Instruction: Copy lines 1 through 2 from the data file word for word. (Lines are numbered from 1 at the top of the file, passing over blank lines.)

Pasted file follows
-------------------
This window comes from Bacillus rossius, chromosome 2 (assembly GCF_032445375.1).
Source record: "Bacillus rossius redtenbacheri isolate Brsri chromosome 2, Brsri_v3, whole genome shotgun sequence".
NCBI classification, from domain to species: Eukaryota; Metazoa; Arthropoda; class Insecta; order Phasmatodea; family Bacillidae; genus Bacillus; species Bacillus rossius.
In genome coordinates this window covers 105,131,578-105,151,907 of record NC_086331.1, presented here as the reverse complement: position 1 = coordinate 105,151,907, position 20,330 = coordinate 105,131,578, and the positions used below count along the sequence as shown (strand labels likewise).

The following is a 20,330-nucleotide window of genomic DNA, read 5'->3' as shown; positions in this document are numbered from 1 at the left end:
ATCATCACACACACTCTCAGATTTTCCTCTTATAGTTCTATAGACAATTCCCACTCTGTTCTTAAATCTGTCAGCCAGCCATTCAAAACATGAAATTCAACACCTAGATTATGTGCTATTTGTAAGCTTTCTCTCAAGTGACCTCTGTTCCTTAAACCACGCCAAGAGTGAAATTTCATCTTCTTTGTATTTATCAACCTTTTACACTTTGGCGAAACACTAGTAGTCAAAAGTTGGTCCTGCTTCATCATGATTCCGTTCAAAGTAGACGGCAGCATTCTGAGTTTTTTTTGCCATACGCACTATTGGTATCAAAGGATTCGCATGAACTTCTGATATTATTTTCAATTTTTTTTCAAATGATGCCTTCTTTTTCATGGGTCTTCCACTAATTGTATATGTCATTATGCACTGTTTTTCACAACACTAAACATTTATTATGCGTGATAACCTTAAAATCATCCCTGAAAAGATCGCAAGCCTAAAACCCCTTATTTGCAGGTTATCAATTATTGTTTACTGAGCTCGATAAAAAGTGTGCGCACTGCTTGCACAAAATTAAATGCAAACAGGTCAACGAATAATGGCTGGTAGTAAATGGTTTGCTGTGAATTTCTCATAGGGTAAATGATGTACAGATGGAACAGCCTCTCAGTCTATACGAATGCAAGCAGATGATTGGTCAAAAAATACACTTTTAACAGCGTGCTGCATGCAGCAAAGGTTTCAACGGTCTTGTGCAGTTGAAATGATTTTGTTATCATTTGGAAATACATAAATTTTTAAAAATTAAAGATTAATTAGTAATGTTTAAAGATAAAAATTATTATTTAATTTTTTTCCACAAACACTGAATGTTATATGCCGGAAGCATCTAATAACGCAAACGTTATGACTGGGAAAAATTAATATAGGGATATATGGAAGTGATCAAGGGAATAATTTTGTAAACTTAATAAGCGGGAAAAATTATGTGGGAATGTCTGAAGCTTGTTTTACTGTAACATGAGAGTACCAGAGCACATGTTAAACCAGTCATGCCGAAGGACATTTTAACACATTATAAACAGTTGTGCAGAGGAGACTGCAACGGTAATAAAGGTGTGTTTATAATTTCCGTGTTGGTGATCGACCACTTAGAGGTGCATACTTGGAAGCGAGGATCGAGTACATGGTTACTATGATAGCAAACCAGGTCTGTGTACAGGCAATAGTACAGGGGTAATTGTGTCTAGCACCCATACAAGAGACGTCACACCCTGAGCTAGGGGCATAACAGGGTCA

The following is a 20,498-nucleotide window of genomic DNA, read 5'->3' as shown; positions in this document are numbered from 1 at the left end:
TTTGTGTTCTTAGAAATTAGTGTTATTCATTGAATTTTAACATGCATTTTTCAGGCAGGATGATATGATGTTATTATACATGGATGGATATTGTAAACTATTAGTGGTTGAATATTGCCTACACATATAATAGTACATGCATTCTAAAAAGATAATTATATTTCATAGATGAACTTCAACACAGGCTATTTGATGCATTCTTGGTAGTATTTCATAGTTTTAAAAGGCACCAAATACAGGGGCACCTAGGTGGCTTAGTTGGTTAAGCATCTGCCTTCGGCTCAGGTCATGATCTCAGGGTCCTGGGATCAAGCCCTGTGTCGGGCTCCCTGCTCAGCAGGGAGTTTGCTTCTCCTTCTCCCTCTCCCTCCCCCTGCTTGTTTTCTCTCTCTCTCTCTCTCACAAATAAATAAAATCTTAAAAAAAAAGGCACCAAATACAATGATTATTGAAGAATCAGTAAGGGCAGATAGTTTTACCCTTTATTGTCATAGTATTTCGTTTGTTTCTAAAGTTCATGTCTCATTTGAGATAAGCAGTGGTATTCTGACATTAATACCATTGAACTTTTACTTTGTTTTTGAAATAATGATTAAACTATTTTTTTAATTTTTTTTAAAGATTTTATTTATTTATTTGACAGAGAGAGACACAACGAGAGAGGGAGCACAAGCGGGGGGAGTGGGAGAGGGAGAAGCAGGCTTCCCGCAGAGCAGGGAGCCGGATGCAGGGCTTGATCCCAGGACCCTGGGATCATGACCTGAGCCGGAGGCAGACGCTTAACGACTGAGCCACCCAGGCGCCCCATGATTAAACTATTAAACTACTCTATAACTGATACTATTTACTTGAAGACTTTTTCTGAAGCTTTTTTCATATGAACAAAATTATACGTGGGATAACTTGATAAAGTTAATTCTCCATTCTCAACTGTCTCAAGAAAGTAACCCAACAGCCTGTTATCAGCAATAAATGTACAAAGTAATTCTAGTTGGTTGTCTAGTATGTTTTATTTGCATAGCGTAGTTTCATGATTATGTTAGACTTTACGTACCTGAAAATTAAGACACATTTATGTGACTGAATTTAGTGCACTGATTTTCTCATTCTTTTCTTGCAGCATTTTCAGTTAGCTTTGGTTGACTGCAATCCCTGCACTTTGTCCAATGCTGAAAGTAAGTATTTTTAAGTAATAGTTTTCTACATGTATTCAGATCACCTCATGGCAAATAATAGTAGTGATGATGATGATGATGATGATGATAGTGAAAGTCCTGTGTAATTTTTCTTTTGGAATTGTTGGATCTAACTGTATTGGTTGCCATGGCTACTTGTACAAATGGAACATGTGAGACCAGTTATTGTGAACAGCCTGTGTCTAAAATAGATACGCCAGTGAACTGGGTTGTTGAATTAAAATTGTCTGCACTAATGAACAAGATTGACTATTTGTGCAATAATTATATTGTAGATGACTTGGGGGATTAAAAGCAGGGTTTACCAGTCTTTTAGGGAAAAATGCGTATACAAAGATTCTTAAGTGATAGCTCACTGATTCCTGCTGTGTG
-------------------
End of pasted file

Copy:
This window comes from Bacillus rossius, chromosome 2 (assembly GCF_032445375.1).
Source record: "Bacillus rossius redtenbacheri isolate Brsri chromosome 2, Brsri_v3, whole genome shotgun sequence".